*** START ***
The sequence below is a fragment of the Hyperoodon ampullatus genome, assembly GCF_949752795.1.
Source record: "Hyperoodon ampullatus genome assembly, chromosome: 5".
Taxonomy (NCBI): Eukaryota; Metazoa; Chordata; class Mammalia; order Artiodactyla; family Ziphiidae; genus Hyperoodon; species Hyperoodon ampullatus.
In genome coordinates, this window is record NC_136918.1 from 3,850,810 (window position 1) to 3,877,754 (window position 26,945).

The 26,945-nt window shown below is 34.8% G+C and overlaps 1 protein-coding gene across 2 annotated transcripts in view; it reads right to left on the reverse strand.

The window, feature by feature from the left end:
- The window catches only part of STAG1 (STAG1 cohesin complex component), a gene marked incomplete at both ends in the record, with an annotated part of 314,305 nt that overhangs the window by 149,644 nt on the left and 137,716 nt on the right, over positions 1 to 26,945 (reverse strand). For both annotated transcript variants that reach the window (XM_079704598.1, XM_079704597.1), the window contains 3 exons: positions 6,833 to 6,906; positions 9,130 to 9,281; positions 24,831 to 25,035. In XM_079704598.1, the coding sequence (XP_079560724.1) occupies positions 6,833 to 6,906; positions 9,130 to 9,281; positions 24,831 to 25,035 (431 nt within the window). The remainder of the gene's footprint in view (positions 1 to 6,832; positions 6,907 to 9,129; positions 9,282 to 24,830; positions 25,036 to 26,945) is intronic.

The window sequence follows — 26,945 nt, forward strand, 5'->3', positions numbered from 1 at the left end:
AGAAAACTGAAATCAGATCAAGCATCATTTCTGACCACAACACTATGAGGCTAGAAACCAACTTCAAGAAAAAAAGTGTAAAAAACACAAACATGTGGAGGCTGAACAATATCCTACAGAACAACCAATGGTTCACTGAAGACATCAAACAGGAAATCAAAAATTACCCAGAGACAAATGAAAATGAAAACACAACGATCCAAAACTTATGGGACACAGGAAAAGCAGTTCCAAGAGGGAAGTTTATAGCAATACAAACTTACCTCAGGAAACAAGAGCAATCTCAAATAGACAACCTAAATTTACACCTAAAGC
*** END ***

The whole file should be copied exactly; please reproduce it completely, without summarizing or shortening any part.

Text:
The sequence below is a fragment of the Hyperoodon ampullatus genome, assembly GCF_949752795.1.
Source record: "Hyperoodon ampullatus genome assembly, chromosome: 5".
Taxonomy (NCBI): Eukaryota; Metazoa; Chordata; class Mammalia; order Artiodactyla; family Ziphiidae; genus Hyperoodon; species Hyperoodon ampullatus.
In genome coordinates, this window is record NC_136918.1 from 3,850,810 (window position 1) to 3,877,754 (window position 26,945).

The 26,945-nt window shown below is 34.8% G+C and overlaps 1 protein-coding gene across 2 annotated transcripts in view; it reads right to left on the reverse strand.

The window, feature by feature from the left end:
- The window catches only part of STAG1 (STAG1 cohesin complex component), a gene marked incomplete at both ends in the record, with an annotated part of 314,305 nt that overhangs the window by 149,644 nt on the left and 137,716 nt on the right, over positions 1 to 26,945 (reverse strand). For both annotated transcript variants that reach the window (XM_079704598.1, XM_079704597.1), the window contains 3 exons: positions 6,833 to 6,906; positions 9,130 to 9,281; positions 24,831 to 25,035. In XM_079704598.1, the coding sequence (XP_079560724.1) occupies positions 6,833 to 6,906; positions 9,130 to 9,281; positions 24,831 to 25,035 (431 nt within the window). The remainder of the gene's footprint in view (positions 1 to 6,832; positions 6,907 to 9,129; positions 9,282 to 24,830; positions 25,036 to 26,945) is intronic.

The window sequence follows — 26,945 nt, forward strand, 5'->3', positions numbered from 1 at the left end:
AGAAAACTGAAATCAGATCAAGCATCATTTCTGACCACAACACTATGAGGCTAGAAACCAACTTCAAGAAAAAAAGTGTAAAAAACACAAACATGTGGAGGCTGAACAATATCCTACAGAACAACCAATGGTTCACTGAAGACATCAAACAGGAAATCAAAAATTACCCAGAGACAAATGAAAATGAAAACACAACGATCCAAAACTTATGGGACACAGGAAAAGCAGTTCCAAGAGGGAAGTTTATAGCAATACAAACTTACCTCAGGAAACAAGAGCAATCTCAAATAGACAACCTAAATTTACACCTAAAGC